3 Things To Know Before You Invest In Property In The UK
Before you take your hard-earned money and invest in a property in the UK, there are a few things you need to know. Keep reading to find out what they are.
Being a UK landlord is tough
You may think that being a landlord in the UK is one of the most straightforward jobs there is. After all, all you need to do is find a tenant, and then you get to sit back and rake in the money, right? Well, sadly, it can be a lot more taxing than that.
In fact, UK landlords have a range of responsibilities that they must fulfil, including safety inspections, routine maintenance and emergency repairs. Of course, if you are in between tenants, you will also need to make sure your property is cleaned, painted and made habitable for the next people that rent it.
The good news is that a lot of this hard graft can be avoided if you opt to use a property management service. In fact, they will be able to deal with all sorts of issues for you from finding people to lease your property, to dealing with complaints and repairs.
Of course, such services do not come for free, and that means you will need to deduct any management service costs from your property investment profits.
UK property ownership isn’t always clear cut
You buy a property, you own it, right? Well yes and no, because when it comes to property investing things aren’t always as clear as investors would like.
Firstly, there are two types of ownership in the UK, including freehold and leasehold. You must know the difference between them before you invest though, because the first means you have the deeds to the building and the land it’s built on. While the second means you only have the deeds to the building for a set amount of time. After which it will revert back to the original owner. Of course, if you are buying to renovate, or demolish this will have a massive impact on what you can do.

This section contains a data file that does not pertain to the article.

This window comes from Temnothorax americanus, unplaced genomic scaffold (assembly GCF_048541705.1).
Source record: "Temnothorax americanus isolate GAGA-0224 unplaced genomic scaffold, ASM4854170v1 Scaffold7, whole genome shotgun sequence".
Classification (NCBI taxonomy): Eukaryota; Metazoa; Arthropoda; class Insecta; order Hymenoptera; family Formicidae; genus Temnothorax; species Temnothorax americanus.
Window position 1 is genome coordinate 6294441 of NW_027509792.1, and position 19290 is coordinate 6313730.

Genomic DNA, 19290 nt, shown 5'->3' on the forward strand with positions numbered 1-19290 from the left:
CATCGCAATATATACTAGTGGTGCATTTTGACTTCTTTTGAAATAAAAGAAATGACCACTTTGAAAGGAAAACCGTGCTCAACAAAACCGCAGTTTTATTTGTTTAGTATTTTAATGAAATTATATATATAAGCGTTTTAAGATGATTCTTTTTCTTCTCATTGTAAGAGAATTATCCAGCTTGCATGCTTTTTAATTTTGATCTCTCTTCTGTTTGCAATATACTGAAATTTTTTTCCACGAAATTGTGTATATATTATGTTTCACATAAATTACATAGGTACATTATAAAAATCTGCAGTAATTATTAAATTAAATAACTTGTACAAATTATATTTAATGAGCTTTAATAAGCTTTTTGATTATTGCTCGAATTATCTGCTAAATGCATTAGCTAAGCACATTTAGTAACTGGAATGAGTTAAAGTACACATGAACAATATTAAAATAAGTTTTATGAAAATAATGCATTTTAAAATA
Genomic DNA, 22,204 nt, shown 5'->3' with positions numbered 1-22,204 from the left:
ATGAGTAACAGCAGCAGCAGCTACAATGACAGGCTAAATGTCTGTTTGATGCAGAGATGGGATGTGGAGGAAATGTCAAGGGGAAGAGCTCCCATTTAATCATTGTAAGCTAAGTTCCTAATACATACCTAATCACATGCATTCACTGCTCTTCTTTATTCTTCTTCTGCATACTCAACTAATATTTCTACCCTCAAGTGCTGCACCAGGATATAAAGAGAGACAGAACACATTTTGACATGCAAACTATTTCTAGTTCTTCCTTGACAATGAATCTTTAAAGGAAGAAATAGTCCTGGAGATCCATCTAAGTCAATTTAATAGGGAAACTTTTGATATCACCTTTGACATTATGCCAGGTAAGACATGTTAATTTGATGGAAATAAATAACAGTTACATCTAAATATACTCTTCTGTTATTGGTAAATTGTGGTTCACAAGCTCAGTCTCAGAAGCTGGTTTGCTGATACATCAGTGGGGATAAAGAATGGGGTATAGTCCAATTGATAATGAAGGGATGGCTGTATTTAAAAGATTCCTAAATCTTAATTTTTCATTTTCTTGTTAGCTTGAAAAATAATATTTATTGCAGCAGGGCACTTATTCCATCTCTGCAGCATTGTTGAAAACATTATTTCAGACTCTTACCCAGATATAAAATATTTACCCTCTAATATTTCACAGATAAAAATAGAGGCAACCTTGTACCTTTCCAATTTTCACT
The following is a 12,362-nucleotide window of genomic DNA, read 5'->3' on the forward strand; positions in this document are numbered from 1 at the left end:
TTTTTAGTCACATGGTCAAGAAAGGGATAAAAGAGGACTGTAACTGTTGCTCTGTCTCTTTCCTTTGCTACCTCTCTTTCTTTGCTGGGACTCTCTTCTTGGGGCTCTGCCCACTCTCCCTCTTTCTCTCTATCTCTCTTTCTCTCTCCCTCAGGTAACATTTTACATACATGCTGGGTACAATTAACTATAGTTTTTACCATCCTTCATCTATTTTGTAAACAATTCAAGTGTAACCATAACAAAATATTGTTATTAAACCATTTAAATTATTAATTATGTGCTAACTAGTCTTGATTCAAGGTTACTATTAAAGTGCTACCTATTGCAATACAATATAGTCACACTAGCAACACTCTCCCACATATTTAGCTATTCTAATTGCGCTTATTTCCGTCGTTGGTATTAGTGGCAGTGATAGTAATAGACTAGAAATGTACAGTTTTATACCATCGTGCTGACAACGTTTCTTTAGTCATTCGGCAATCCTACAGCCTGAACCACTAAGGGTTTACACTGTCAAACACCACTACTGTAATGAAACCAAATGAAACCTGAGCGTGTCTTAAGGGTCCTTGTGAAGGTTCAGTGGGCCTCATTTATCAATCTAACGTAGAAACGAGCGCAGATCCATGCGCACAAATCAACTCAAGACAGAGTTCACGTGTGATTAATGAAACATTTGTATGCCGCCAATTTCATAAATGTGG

Additionally, it’s essential to realise that if you buy a property while married in the UK, it is seen as jointly owned by you and your spouse. Conversely, property owned before marriage will be counted as separate to any joint finances. Therefore if you are looking to retain your investment no matter what, buying when you are single is the best idea.
Flippin’ ain’t easy
Flipping may sound like easy money, bit just like any other investment there is risk involved. One issue that many people forget to account for is that you may not be able to sell the property you have renovated straight away. Something that means your capital will be tied up with no way to get to it.
Additionally, it’s easy to get in over your head when it comes to buying a property to flip it, especially if you buy at auction. This is because often UK auction homes go sight unseen or with just a cursory inspection. Something that means they could be full of serious and costly structural problems you will have to sort before being able to sell them on.